It seems that with the invasion of Facebook, Pinterest and Instagram, picture taking has experienced a growth of immense proportions. And although this is a great springboard for the subsequent crop of artists, these programs offer little in the way of showing anyone actual experience or ways to earn credibility. And it’s become a huge problem, especially in the local scene.
As Dr. Ian Malcolm (Jeff Goldblum) quoted in Jurassic Park, “I’ll tell you the problem with what you’re using here: It didn’t require any discipline to attain it. You read what others had done, and you took the next step. You didn’t earn the knowledge for yourselves, so you don’t take any responsibility for it. You stood on the shoulders of geniuses to accomplish something as fast as you could, and before you even knew what you had, you patented it, and packaged it, and slapped it on a plastic lunchbox, and now you’re selling it.”
Still, there are numerous photographers in New Jersey that have put years into paying dues and learning the art of photography long before digital, and the internet turned everyone with an iPhone into an overnight superstar. Those dues-paying photographers have endured, studying not only the rare art of catching extraordinary “in the moment” images, but also incorporating all there is to know about their subjects and the environment they thrive in.
Debra Rothenberg is one of those artists. From her initial beginning in a music-loving family, Rothenberg dug deep, investigating the options of a budding creative and centering her sights on the grandiose sector of the entertainment industry. As a young and somewhat frustrated musician—she made attempts at piccolo, flute and clarinet before switching to her 35mm medium—Debra anxiously watched her brothers cover their rooms in Beatles memorabilia while taking up mop tops and electric, rock and roll instruments of the day.
And while she could have just given up her pursuit of the mostly unobtainable music business, Debra shifted gears, setting sights on film, and as her father before her, the craft of still photography.
In the years that followed, Debra immersed herself in this chosen craft, excelling at the art of capturing emotion and real-time vitality on stages and locations. The eventual culmination of that training was rewarded with her work appearing in national publications such as Rolling Stone, Q Magazine, People, Us Weekly, Time and Newsweek.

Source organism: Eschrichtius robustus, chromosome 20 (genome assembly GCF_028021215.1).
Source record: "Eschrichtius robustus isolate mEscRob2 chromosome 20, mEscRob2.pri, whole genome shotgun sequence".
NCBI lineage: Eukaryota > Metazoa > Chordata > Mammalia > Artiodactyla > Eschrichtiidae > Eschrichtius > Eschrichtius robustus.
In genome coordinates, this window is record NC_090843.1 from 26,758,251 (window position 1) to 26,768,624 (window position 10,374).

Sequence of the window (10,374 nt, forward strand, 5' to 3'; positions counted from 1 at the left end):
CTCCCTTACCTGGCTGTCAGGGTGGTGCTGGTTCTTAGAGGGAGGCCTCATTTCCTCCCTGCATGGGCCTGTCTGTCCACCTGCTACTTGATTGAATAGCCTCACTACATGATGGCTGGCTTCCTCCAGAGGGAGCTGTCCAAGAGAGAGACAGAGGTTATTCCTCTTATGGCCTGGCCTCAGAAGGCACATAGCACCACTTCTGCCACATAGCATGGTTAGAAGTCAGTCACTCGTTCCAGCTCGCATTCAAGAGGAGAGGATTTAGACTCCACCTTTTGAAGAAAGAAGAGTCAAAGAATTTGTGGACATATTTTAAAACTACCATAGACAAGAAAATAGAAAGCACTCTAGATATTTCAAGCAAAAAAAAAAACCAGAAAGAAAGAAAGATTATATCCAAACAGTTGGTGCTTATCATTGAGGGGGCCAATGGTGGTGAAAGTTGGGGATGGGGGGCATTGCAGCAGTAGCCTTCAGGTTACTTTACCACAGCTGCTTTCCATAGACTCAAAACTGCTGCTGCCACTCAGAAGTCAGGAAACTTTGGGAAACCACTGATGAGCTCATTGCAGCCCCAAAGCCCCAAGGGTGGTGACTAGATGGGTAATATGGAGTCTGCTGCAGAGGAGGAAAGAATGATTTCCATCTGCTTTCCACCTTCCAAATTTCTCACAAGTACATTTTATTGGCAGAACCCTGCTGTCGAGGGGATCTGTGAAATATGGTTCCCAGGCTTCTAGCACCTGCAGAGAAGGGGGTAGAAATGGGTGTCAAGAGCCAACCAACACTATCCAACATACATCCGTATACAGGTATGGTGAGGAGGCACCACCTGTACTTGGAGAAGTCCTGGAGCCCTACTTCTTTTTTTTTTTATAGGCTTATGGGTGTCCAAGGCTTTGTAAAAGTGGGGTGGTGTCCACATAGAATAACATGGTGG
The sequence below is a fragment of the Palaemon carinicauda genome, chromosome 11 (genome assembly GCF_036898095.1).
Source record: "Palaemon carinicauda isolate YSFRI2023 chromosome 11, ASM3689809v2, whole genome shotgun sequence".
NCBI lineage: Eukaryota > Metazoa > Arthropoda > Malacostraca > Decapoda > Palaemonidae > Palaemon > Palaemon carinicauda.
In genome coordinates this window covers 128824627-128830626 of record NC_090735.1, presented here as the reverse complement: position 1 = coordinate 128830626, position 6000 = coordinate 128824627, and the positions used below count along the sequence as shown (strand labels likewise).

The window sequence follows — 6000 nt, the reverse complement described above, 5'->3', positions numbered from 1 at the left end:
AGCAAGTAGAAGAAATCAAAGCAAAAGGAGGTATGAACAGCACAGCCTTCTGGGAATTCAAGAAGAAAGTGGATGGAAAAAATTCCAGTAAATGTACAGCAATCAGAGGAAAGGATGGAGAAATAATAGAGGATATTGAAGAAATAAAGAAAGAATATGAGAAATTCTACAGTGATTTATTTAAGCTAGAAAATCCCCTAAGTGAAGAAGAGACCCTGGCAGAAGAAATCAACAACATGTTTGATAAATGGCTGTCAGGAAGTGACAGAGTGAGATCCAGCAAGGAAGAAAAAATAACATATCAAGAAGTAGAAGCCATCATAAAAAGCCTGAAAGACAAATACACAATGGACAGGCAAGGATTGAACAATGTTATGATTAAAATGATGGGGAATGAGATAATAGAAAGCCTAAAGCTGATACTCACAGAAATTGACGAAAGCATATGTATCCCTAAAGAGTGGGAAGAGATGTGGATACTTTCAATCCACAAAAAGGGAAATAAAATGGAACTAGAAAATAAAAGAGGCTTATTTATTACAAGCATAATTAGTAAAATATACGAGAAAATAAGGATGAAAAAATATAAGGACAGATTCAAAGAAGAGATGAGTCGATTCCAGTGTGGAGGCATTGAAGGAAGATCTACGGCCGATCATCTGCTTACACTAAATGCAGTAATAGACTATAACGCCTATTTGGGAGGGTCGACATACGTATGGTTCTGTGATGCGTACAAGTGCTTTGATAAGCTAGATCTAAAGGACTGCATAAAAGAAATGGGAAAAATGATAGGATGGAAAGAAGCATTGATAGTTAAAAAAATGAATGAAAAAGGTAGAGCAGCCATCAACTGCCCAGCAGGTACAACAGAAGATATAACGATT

Debra’s first brush with photographic credibility actually came from the Southside Johnny camp when they contacted her for a photo that she had taken. That photograph ended up on the cover of Southside Johnny’s Reach Up And Touch The Sky, and it set Debra on her wonderful journey as a professional and nationally recognized shooter.
From her very first shot of Bruce Springsteen taken as a college student back in early 1980 to the very last (and most nostalgically important to Debra) Rochester, NY date in 2012, Rothenberg chronicles her passion of all things Bruce in her brand new book, Bruce Springsteen In Focus 1980-2012 – Photos By Debra L. Rothenberg.
Like I said earlier, there are many great photographers that document historic timelines in and around New Jersey, but few have truly gone the distance, checking off exact concert dates and filling pages with highly interesting stories in smooth chronological order. That continuity is the backbone here, and it makes the book a fascinating look into the stage life of a man known as New Jersey’s most famous rock and roll son.
Make no mistake about it: Rothenberg is a significant Bruce fan. But it wasn’t always the case. Her initial introduction to the Boss was met with the uninterested reaction of a teenage girl more interested in other pop icons of the day than anything this blue collar townie had to offer back then. But in a very short time, Rothenberg came to understand the music in a personal way, moving from occasional listener to full-blown fan in a matter of months.